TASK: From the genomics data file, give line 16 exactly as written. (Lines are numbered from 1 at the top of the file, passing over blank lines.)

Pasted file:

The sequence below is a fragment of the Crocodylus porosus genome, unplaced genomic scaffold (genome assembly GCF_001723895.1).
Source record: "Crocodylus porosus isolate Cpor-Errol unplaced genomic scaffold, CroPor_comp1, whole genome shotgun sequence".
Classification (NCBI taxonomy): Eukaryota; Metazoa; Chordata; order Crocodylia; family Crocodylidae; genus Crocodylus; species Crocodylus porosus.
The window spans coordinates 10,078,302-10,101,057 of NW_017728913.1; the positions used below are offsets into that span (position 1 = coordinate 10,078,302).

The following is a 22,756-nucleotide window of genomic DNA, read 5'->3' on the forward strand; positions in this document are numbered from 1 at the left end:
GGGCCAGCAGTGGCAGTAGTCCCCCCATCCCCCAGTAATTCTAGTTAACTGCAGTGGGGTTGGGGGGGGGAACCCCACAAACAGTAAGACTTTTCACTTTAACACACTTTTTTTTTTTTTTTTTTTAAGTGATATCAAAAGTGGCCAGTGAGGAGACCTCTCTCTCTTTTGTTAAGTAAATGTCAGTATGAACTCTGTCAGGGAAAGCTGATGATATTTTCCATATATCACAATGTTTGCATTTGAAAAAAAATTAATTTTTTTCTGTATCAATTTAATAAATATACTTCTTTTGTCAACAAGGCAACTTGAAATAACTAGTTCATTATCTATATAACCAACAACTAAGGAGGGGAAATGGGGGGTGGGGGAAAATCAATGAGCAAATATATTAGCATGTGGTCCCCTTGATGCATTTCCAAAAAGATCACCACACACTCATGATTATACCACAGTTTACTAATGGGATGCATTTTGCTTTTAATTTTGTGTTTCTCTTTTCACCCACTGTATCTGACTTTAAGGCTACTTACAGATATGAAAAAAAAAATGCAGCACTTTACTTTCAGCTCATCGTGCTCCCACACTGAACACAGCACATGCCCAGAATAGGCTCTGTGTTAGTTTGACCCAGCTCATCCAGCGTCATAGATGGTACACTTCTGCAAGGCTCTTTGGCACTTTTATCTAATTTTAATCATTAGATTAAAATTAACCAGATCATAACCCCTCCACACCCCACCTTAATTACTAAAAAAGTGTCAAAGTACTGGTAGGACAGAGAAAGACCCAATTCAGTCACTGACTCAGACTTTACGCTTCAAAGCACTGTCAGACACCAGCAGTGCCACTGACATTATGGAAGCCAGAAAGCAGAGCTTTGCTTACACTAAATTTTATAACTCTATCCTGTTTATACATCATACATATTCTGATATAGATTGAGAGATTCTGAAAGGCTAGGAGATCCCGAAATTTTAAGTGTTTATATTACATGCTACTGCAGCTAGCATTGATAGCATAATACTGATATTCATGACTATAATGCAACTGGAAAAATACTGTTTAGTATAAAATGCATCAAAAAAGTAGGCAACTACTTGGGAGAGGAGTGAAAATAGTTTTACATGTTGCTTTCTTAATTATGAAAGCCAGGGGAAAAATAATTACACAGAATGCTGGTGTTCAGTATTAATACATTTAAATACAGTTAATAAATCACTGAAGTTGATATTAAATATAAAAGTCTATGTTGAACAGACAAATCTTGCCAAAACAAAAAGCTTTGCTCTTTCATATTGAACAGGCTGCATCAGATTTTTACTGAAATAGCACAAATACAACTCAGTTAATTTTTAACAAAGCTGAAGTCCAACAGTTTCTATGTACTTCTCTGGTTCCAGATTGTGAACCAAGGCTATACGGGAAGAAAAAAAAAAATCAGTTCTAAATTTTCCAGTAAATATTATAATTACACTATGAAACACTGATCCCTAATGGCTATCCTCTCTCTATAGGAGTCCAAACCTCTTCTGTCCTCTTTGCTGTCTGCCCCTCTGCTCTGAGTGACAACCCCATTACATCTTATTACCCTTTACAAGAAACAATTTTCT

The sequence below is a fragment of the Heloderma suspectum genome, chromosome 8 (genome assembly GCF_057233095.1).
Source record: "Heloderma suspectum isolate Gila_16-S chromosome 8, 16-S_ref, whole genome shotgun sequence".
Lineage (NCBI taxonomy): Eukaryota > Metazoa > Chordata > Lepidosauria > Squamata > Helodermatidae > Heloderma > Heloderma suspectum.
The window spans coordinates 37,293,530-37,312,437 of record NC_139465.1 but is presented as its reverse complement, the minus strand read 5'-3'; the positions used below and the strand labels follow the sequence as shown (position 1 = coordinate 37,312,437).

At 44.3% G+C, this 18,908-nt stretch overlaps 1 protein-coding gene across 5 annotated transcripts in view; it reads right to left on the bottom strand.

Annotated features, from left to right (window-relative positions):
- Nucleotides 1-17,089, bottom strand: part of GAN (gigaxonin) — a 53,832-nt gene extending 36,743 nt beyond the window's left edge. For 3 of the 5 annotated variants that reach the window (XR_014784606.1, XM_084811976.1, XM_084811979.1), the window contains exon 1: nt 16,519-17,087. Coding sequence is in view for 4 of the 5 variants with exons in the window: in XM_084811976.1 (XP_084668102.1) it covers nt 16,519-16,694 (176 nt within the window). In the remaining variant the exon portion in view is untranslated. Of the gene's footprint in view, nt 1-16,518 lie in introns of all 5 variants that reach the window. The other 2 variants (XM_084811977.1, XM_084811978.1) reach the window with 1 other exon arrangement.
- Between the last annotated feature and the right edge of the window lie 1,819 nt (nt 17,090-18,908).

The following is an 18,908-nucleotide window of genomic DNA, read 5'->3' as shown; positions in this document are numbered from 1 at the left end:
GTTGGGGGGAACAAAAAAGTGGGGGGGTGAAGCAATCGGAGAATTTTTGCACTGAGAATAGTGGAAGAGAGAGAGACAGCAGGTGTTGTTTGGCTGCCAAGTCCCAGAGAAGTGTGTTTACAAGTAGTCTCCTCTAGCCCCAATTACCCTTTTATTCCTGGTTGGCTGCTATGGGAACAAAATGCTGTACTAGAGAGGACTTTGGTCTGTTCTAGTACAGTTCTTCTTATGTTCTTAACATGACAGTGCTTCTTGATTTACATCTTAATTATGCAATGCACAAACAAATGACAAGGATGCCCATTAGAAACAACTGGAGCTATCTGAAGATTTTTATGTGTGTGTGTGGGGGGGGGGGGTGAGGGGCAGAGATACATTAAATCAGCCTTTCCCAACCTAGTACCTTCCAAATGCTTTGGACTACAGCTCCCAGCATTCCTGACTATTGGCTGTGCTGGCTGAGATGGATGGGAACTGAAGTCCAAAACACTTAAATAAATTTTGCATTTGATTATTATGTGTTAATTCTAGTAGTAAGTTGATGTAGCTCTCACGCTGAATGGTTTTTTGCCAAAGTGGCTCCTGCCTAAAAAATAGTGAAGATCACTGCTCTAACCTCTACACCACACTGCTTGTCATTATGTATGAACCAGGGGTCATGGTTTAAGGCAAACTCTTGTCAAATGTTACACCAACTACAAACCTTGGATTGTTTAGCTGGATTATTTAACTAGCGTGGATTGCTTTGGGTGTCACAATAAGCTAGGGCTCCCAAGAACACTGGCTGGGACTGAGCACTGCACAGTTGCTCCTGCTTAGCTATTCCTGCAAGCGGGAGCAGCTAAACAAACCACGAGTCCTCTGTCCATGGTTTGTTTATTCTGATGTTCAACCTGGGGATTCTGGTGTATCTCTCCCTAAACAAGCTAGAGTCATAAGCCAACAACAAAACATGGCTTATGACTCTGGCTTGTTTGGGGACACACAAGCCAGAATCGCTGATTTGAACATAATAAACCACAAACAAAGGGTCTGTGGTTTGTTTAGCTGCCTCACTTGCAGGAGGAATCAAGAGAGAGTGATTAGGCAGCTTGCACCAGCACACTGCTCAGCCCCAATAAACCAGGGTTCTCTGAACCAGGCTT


GTTGGGGGGAACAAAAAAGTGGGGGGGTGAAGCAATCGGAGAATTTTTGCACTGAGAATAGTGGAAGAGAGAGAGACAGCAGGTGTTGTTTGGCTGCCAAGTCCCAGAGAAGTGTGTTTACAAGTAGTCTCCTCTAGCCCCAATTACCCTTTTATTCCTGGTTGGCTGCTATGGGAACAAAATGCTGTACTAGAGAGGACTTTGGTCTGTTCTAGTACAGTTCTTCTTATGTTCTTAACATGACAGTGCTTCTTGATTTACATCTTAATTATGCAATGCACAAACAAATGACAAGGATGCCCATTAGAAACAACTGGAGCTATCTGAAGATTTTTATGTGTGTGTGTGGGGGGGGGGGGTGAGGGGCAGAGATACATTAAATCAGCCTTTCCCAACCTAGTACCTTCCAAATGCTTTGGACTACAGCTCCCAGCATTCCTGACTATTGGCTGTGCTGGCTGAGATGGATGGGAACTGAAGTCCAAAACACTTAAATAAATTTTGCATTTGATTATTATGTGTTAATTCTAGTAGTAAGTTGATGTAGCTCTCACGCTGAATGGTTTTTTGCCAAAGTGGCTCCTGCCTAAAAAATAGTGAAGATCACTGCTCTAACCTCTACACCACACTGCTTGTCATTATGTATGAACCAGGGGTCATGGTTTAAGGCAAACTCTTGTCAAATGTTACACCAACTACAAACCTTGGATTGTTTAGCTGGATTATTTAACTAGCGTGGATTGCTTTGGGTGTCACAATAAGCTAGGGCTCCCAAGAACACTGGCTGGGACTGAGCACTGCACAGTTGCTCCTGCTTAGCTATTCCTGCAAGCGGGAGCAGCTAAACAAACCACGAGTCCTCTGTCCATGGTTTGTTTATTCTGATGTTCAACCTGGGGATTCTGGTGTATCTCTCCCTAAACAAGCTAGAGTCATAAGCCAACAACAAAACATGGCTTATGACTCTGGCTTGTTTGGGGACACACAAGCCAGAATCGCTGATTTGAACATAATAAACCACAAACAAAGGGTCTGTGGTTTGTTTAGCTGCCTCACTTGCAGGAGGAATCAAGAGAGAGTGATTAGGCAGCTTGCACCAGCACACTGCTCAGCCCCAATAAACCAGGGTTCTCTGAACCAGGCTT